Media

 

Sydney Observer – August 2018

438CF4A6-4D3B-46DD-89B8-ED3F76BD672DDaily Voice, South Africa

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St George Leader, Sydney 

https://www.theleader.com.au/story/5510225/beverly-hills-grandmothers-memoir-of-life-under-apartheid-becomes-a-bestseller/?cs=1507

Cape Town Etc

http://www.capetownetc.com/culture/cape-town-author-makes-bestseller-list/

The Cape Argus, South Africa

 By Dougie Oakes
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The Southern Cross, South Africa

By Gunther Simmermacher
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Besides offering a searing yet dispassionate account of life in cruel, unforgiving South Africa during Apartheid, A Darker Shade of Pale is an unforgettable love story that will bring tears to your eyes and hope to all those struggling for a better life. — Philip Berk, eight times past President of the Hollywood Foreign Press Assn.

I could not put this book down. A Darker Shade of Pale is exceptionally well-written and the prose is delightful. Beryl’s memory is amazing. Her vivid sketch of everyday life on the Cape Flats, and the honesty with which she writes are truly compelling. — Professor Jonathan Jansen, Distinguished Professor of Education, Stellenbosch University, South Africa

The book is an important contribution to the body of literature on life under apartheid because it records the personal experience of coloureds under that depraved regime. It may be a memoir, but more than that, it is a historical document. — Günther Simmermacher, Editor-in-Chief of The Southern Cross, South Africa.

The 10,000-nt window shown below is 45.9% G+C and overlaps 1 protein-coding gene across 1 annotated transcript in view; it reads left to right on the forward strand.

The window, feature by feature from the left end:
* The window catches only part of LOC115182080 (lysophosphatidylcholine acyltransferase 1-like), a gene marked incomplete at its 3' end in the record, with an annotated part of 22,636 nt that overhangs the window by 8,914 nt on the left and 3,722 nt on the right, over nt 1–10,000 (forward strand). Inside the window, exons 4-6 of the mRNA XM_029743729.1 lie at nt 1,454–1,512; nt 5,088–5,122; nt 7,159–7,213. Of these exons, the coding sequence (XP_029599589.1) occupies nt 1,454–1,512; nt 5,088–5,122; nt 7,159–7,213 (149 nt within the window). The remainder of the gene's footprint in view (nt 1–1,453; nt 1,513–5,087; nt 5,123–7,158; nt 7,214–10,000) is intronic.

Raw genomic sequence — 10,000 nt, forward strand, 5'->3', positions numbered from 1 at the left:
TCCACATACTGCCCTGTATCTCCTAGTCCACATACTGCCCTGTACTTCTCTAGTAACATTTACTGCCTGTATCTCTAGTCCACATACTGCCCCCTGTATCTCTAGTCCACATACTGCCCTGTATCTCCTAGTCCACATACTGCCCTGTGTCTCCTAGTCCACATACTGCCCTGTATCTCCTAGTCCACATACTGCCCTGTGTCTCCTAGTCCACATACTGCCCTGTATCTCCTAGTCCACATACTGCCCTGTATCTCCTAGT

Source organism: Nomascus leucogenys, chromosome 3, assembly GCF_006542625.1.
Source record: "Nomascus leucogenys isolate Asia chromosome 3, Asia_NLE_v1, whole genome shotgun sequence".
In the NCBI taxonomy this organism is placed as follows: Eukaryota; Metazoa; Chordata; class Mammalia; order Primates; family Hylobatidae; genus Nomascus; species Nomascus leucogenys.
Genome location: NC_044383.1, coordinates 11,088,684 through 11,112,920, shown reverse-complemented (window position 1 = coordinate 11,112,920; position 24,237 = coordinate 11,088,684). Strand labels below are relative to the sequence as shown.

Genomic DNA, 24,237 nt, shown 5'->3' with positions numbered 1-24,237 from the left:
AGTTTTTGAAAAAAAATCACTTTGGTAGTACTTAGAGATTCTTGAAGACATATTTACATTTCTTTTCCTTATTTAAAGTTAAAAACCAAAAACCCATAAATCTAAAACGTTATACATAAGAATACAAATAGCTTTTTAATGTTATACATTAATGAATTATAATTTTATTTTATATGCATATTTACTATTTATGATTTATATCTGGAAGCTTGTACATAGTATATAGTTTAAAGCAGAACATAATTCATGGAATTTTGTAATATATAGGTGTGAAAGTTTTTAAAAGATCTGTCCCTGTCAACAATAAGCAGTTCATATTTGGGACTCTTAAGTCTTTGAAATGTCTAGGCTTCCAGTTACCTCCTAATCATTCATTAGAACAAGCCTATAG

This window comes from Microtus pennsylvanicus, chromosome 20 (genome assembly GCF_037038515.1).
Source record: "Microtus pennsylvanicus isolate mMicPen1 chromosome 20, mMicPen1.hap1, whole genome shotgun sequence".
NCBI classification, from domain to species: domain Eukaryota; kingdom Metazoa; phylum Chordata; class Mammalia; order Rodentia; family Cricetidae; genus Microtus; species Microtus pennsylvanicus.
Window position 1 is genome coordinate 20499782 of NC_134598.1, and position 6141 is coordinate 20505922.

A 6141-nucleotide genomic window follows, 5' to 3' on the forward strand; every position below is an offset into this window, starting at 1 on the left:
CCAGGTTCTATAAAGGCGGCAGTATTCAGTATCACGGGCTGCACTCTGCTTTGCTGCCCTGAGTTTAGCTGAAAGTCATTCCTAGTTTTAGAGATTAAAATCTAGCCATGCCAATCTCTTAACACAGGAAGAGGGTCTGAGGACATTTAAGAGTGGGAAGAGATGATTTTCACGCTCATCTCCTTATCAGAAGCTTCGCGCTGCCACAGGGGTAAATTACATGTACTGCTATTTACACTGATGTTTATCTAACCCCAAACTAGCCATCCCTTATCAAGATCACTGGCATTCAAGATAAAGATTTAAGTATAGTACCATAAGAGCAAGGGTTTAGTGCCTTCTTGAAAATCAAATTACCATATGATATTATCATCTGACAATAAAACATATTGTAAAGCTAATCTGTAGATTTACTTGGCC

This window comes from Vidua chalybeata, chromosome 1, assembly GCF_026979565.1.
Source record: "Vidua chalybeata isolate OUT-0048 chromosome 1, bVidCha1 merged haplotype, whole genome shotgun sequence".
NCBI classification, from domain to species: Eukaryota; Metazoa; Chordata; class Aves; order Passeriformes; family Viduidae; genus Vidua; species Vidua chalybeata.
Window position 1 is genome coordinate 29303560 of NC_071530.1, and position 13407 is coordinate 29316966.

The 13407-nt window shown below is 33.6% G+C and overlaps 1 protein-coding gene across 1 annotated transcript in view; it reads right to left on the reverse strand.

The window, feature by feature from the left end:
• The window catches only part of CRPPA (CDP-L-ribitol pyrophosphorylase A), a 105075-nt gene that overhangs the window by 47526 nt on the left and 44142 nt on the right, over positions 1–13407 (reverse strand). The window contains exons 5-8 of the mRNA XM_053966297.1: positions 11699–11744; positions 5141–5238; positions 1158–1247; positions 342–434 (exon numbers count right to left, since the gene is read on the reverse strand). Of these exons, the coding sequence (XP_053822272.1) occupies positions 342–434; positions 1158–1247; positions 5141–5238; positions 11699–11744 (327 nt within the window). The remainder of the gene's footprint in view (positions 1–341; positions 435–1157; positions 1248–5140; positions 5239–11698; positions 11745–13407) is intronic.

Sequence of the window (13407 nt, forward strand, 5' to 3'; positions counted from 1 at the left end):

front and back cover

ABOUT THE BOOK

A Darker Shade of Pale tells the story of life as a person of mixed race in apartheid South Africa.

After the National Party gained power in South Africa in 1948, the all-white government took control by legislating their policies of racial segregation under a system called apartheid.

Forced to live among the sand dunes and narrow streets of Council housing estates, through her mixed ancestry Beryl was classified as Coloured, not white enough or not black enough. This allowed the government to shape her life, where she was allowed to live, to attend school, to sit on the train, to work, and who she could marry.

Growing up in council housing estates on the Cape Flats in the 1960s and early 1970s it wasn’t until reaching high school that she discovered a richer life on the other side of the tracks for those classified as white. The stark reality of the inequality towards her skin colour made her question her ancestry and her parents’ acceptance of their classification. She was drawn to joining rallies to fight the government but at home any such discussions were strongly dismissed.

It is a remarkable story of the resilience of her parents, particularly her mother Sarah who recognised that the future for her children was through education. Sarah, faced with many challenges – the death of a young child, a husband suffering ill-health, five children to feed and to keep a roof over their head powered the way forward to increase their chances of a better life should apartheid crumble.

A Darker Shade of Pale is a moving account of Beryl’s family and community life in segregated South Africa – the injustices, humiliation and challenges and finally finding acceptance when she moved to Australia in the 1980s.

Release date: 17 April 2018

All online bookstores and selected bookstores. Details will be provided.

PUBLISHER

Light Messages Publishing, North Carolina, USA

BACK STORY

After moving to Australia in the mid 1980s, I felt compelled to record our family history for the generations to come. My sister Frances and her family arrived here in Sydney in 1980 and the rest of us followed. We started a new family tree, in a place where we had to set down roots. A Darker Shade of Pale tells our story and that of the community I grew up in. The reader will discover the impact apartheid in South Africa had on us, the people classified of mixed race, or as the government labelled us – Coloured.

Beryl 1
Photo credit: Nev Young

 

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Photo credit: Bebi Zekirovski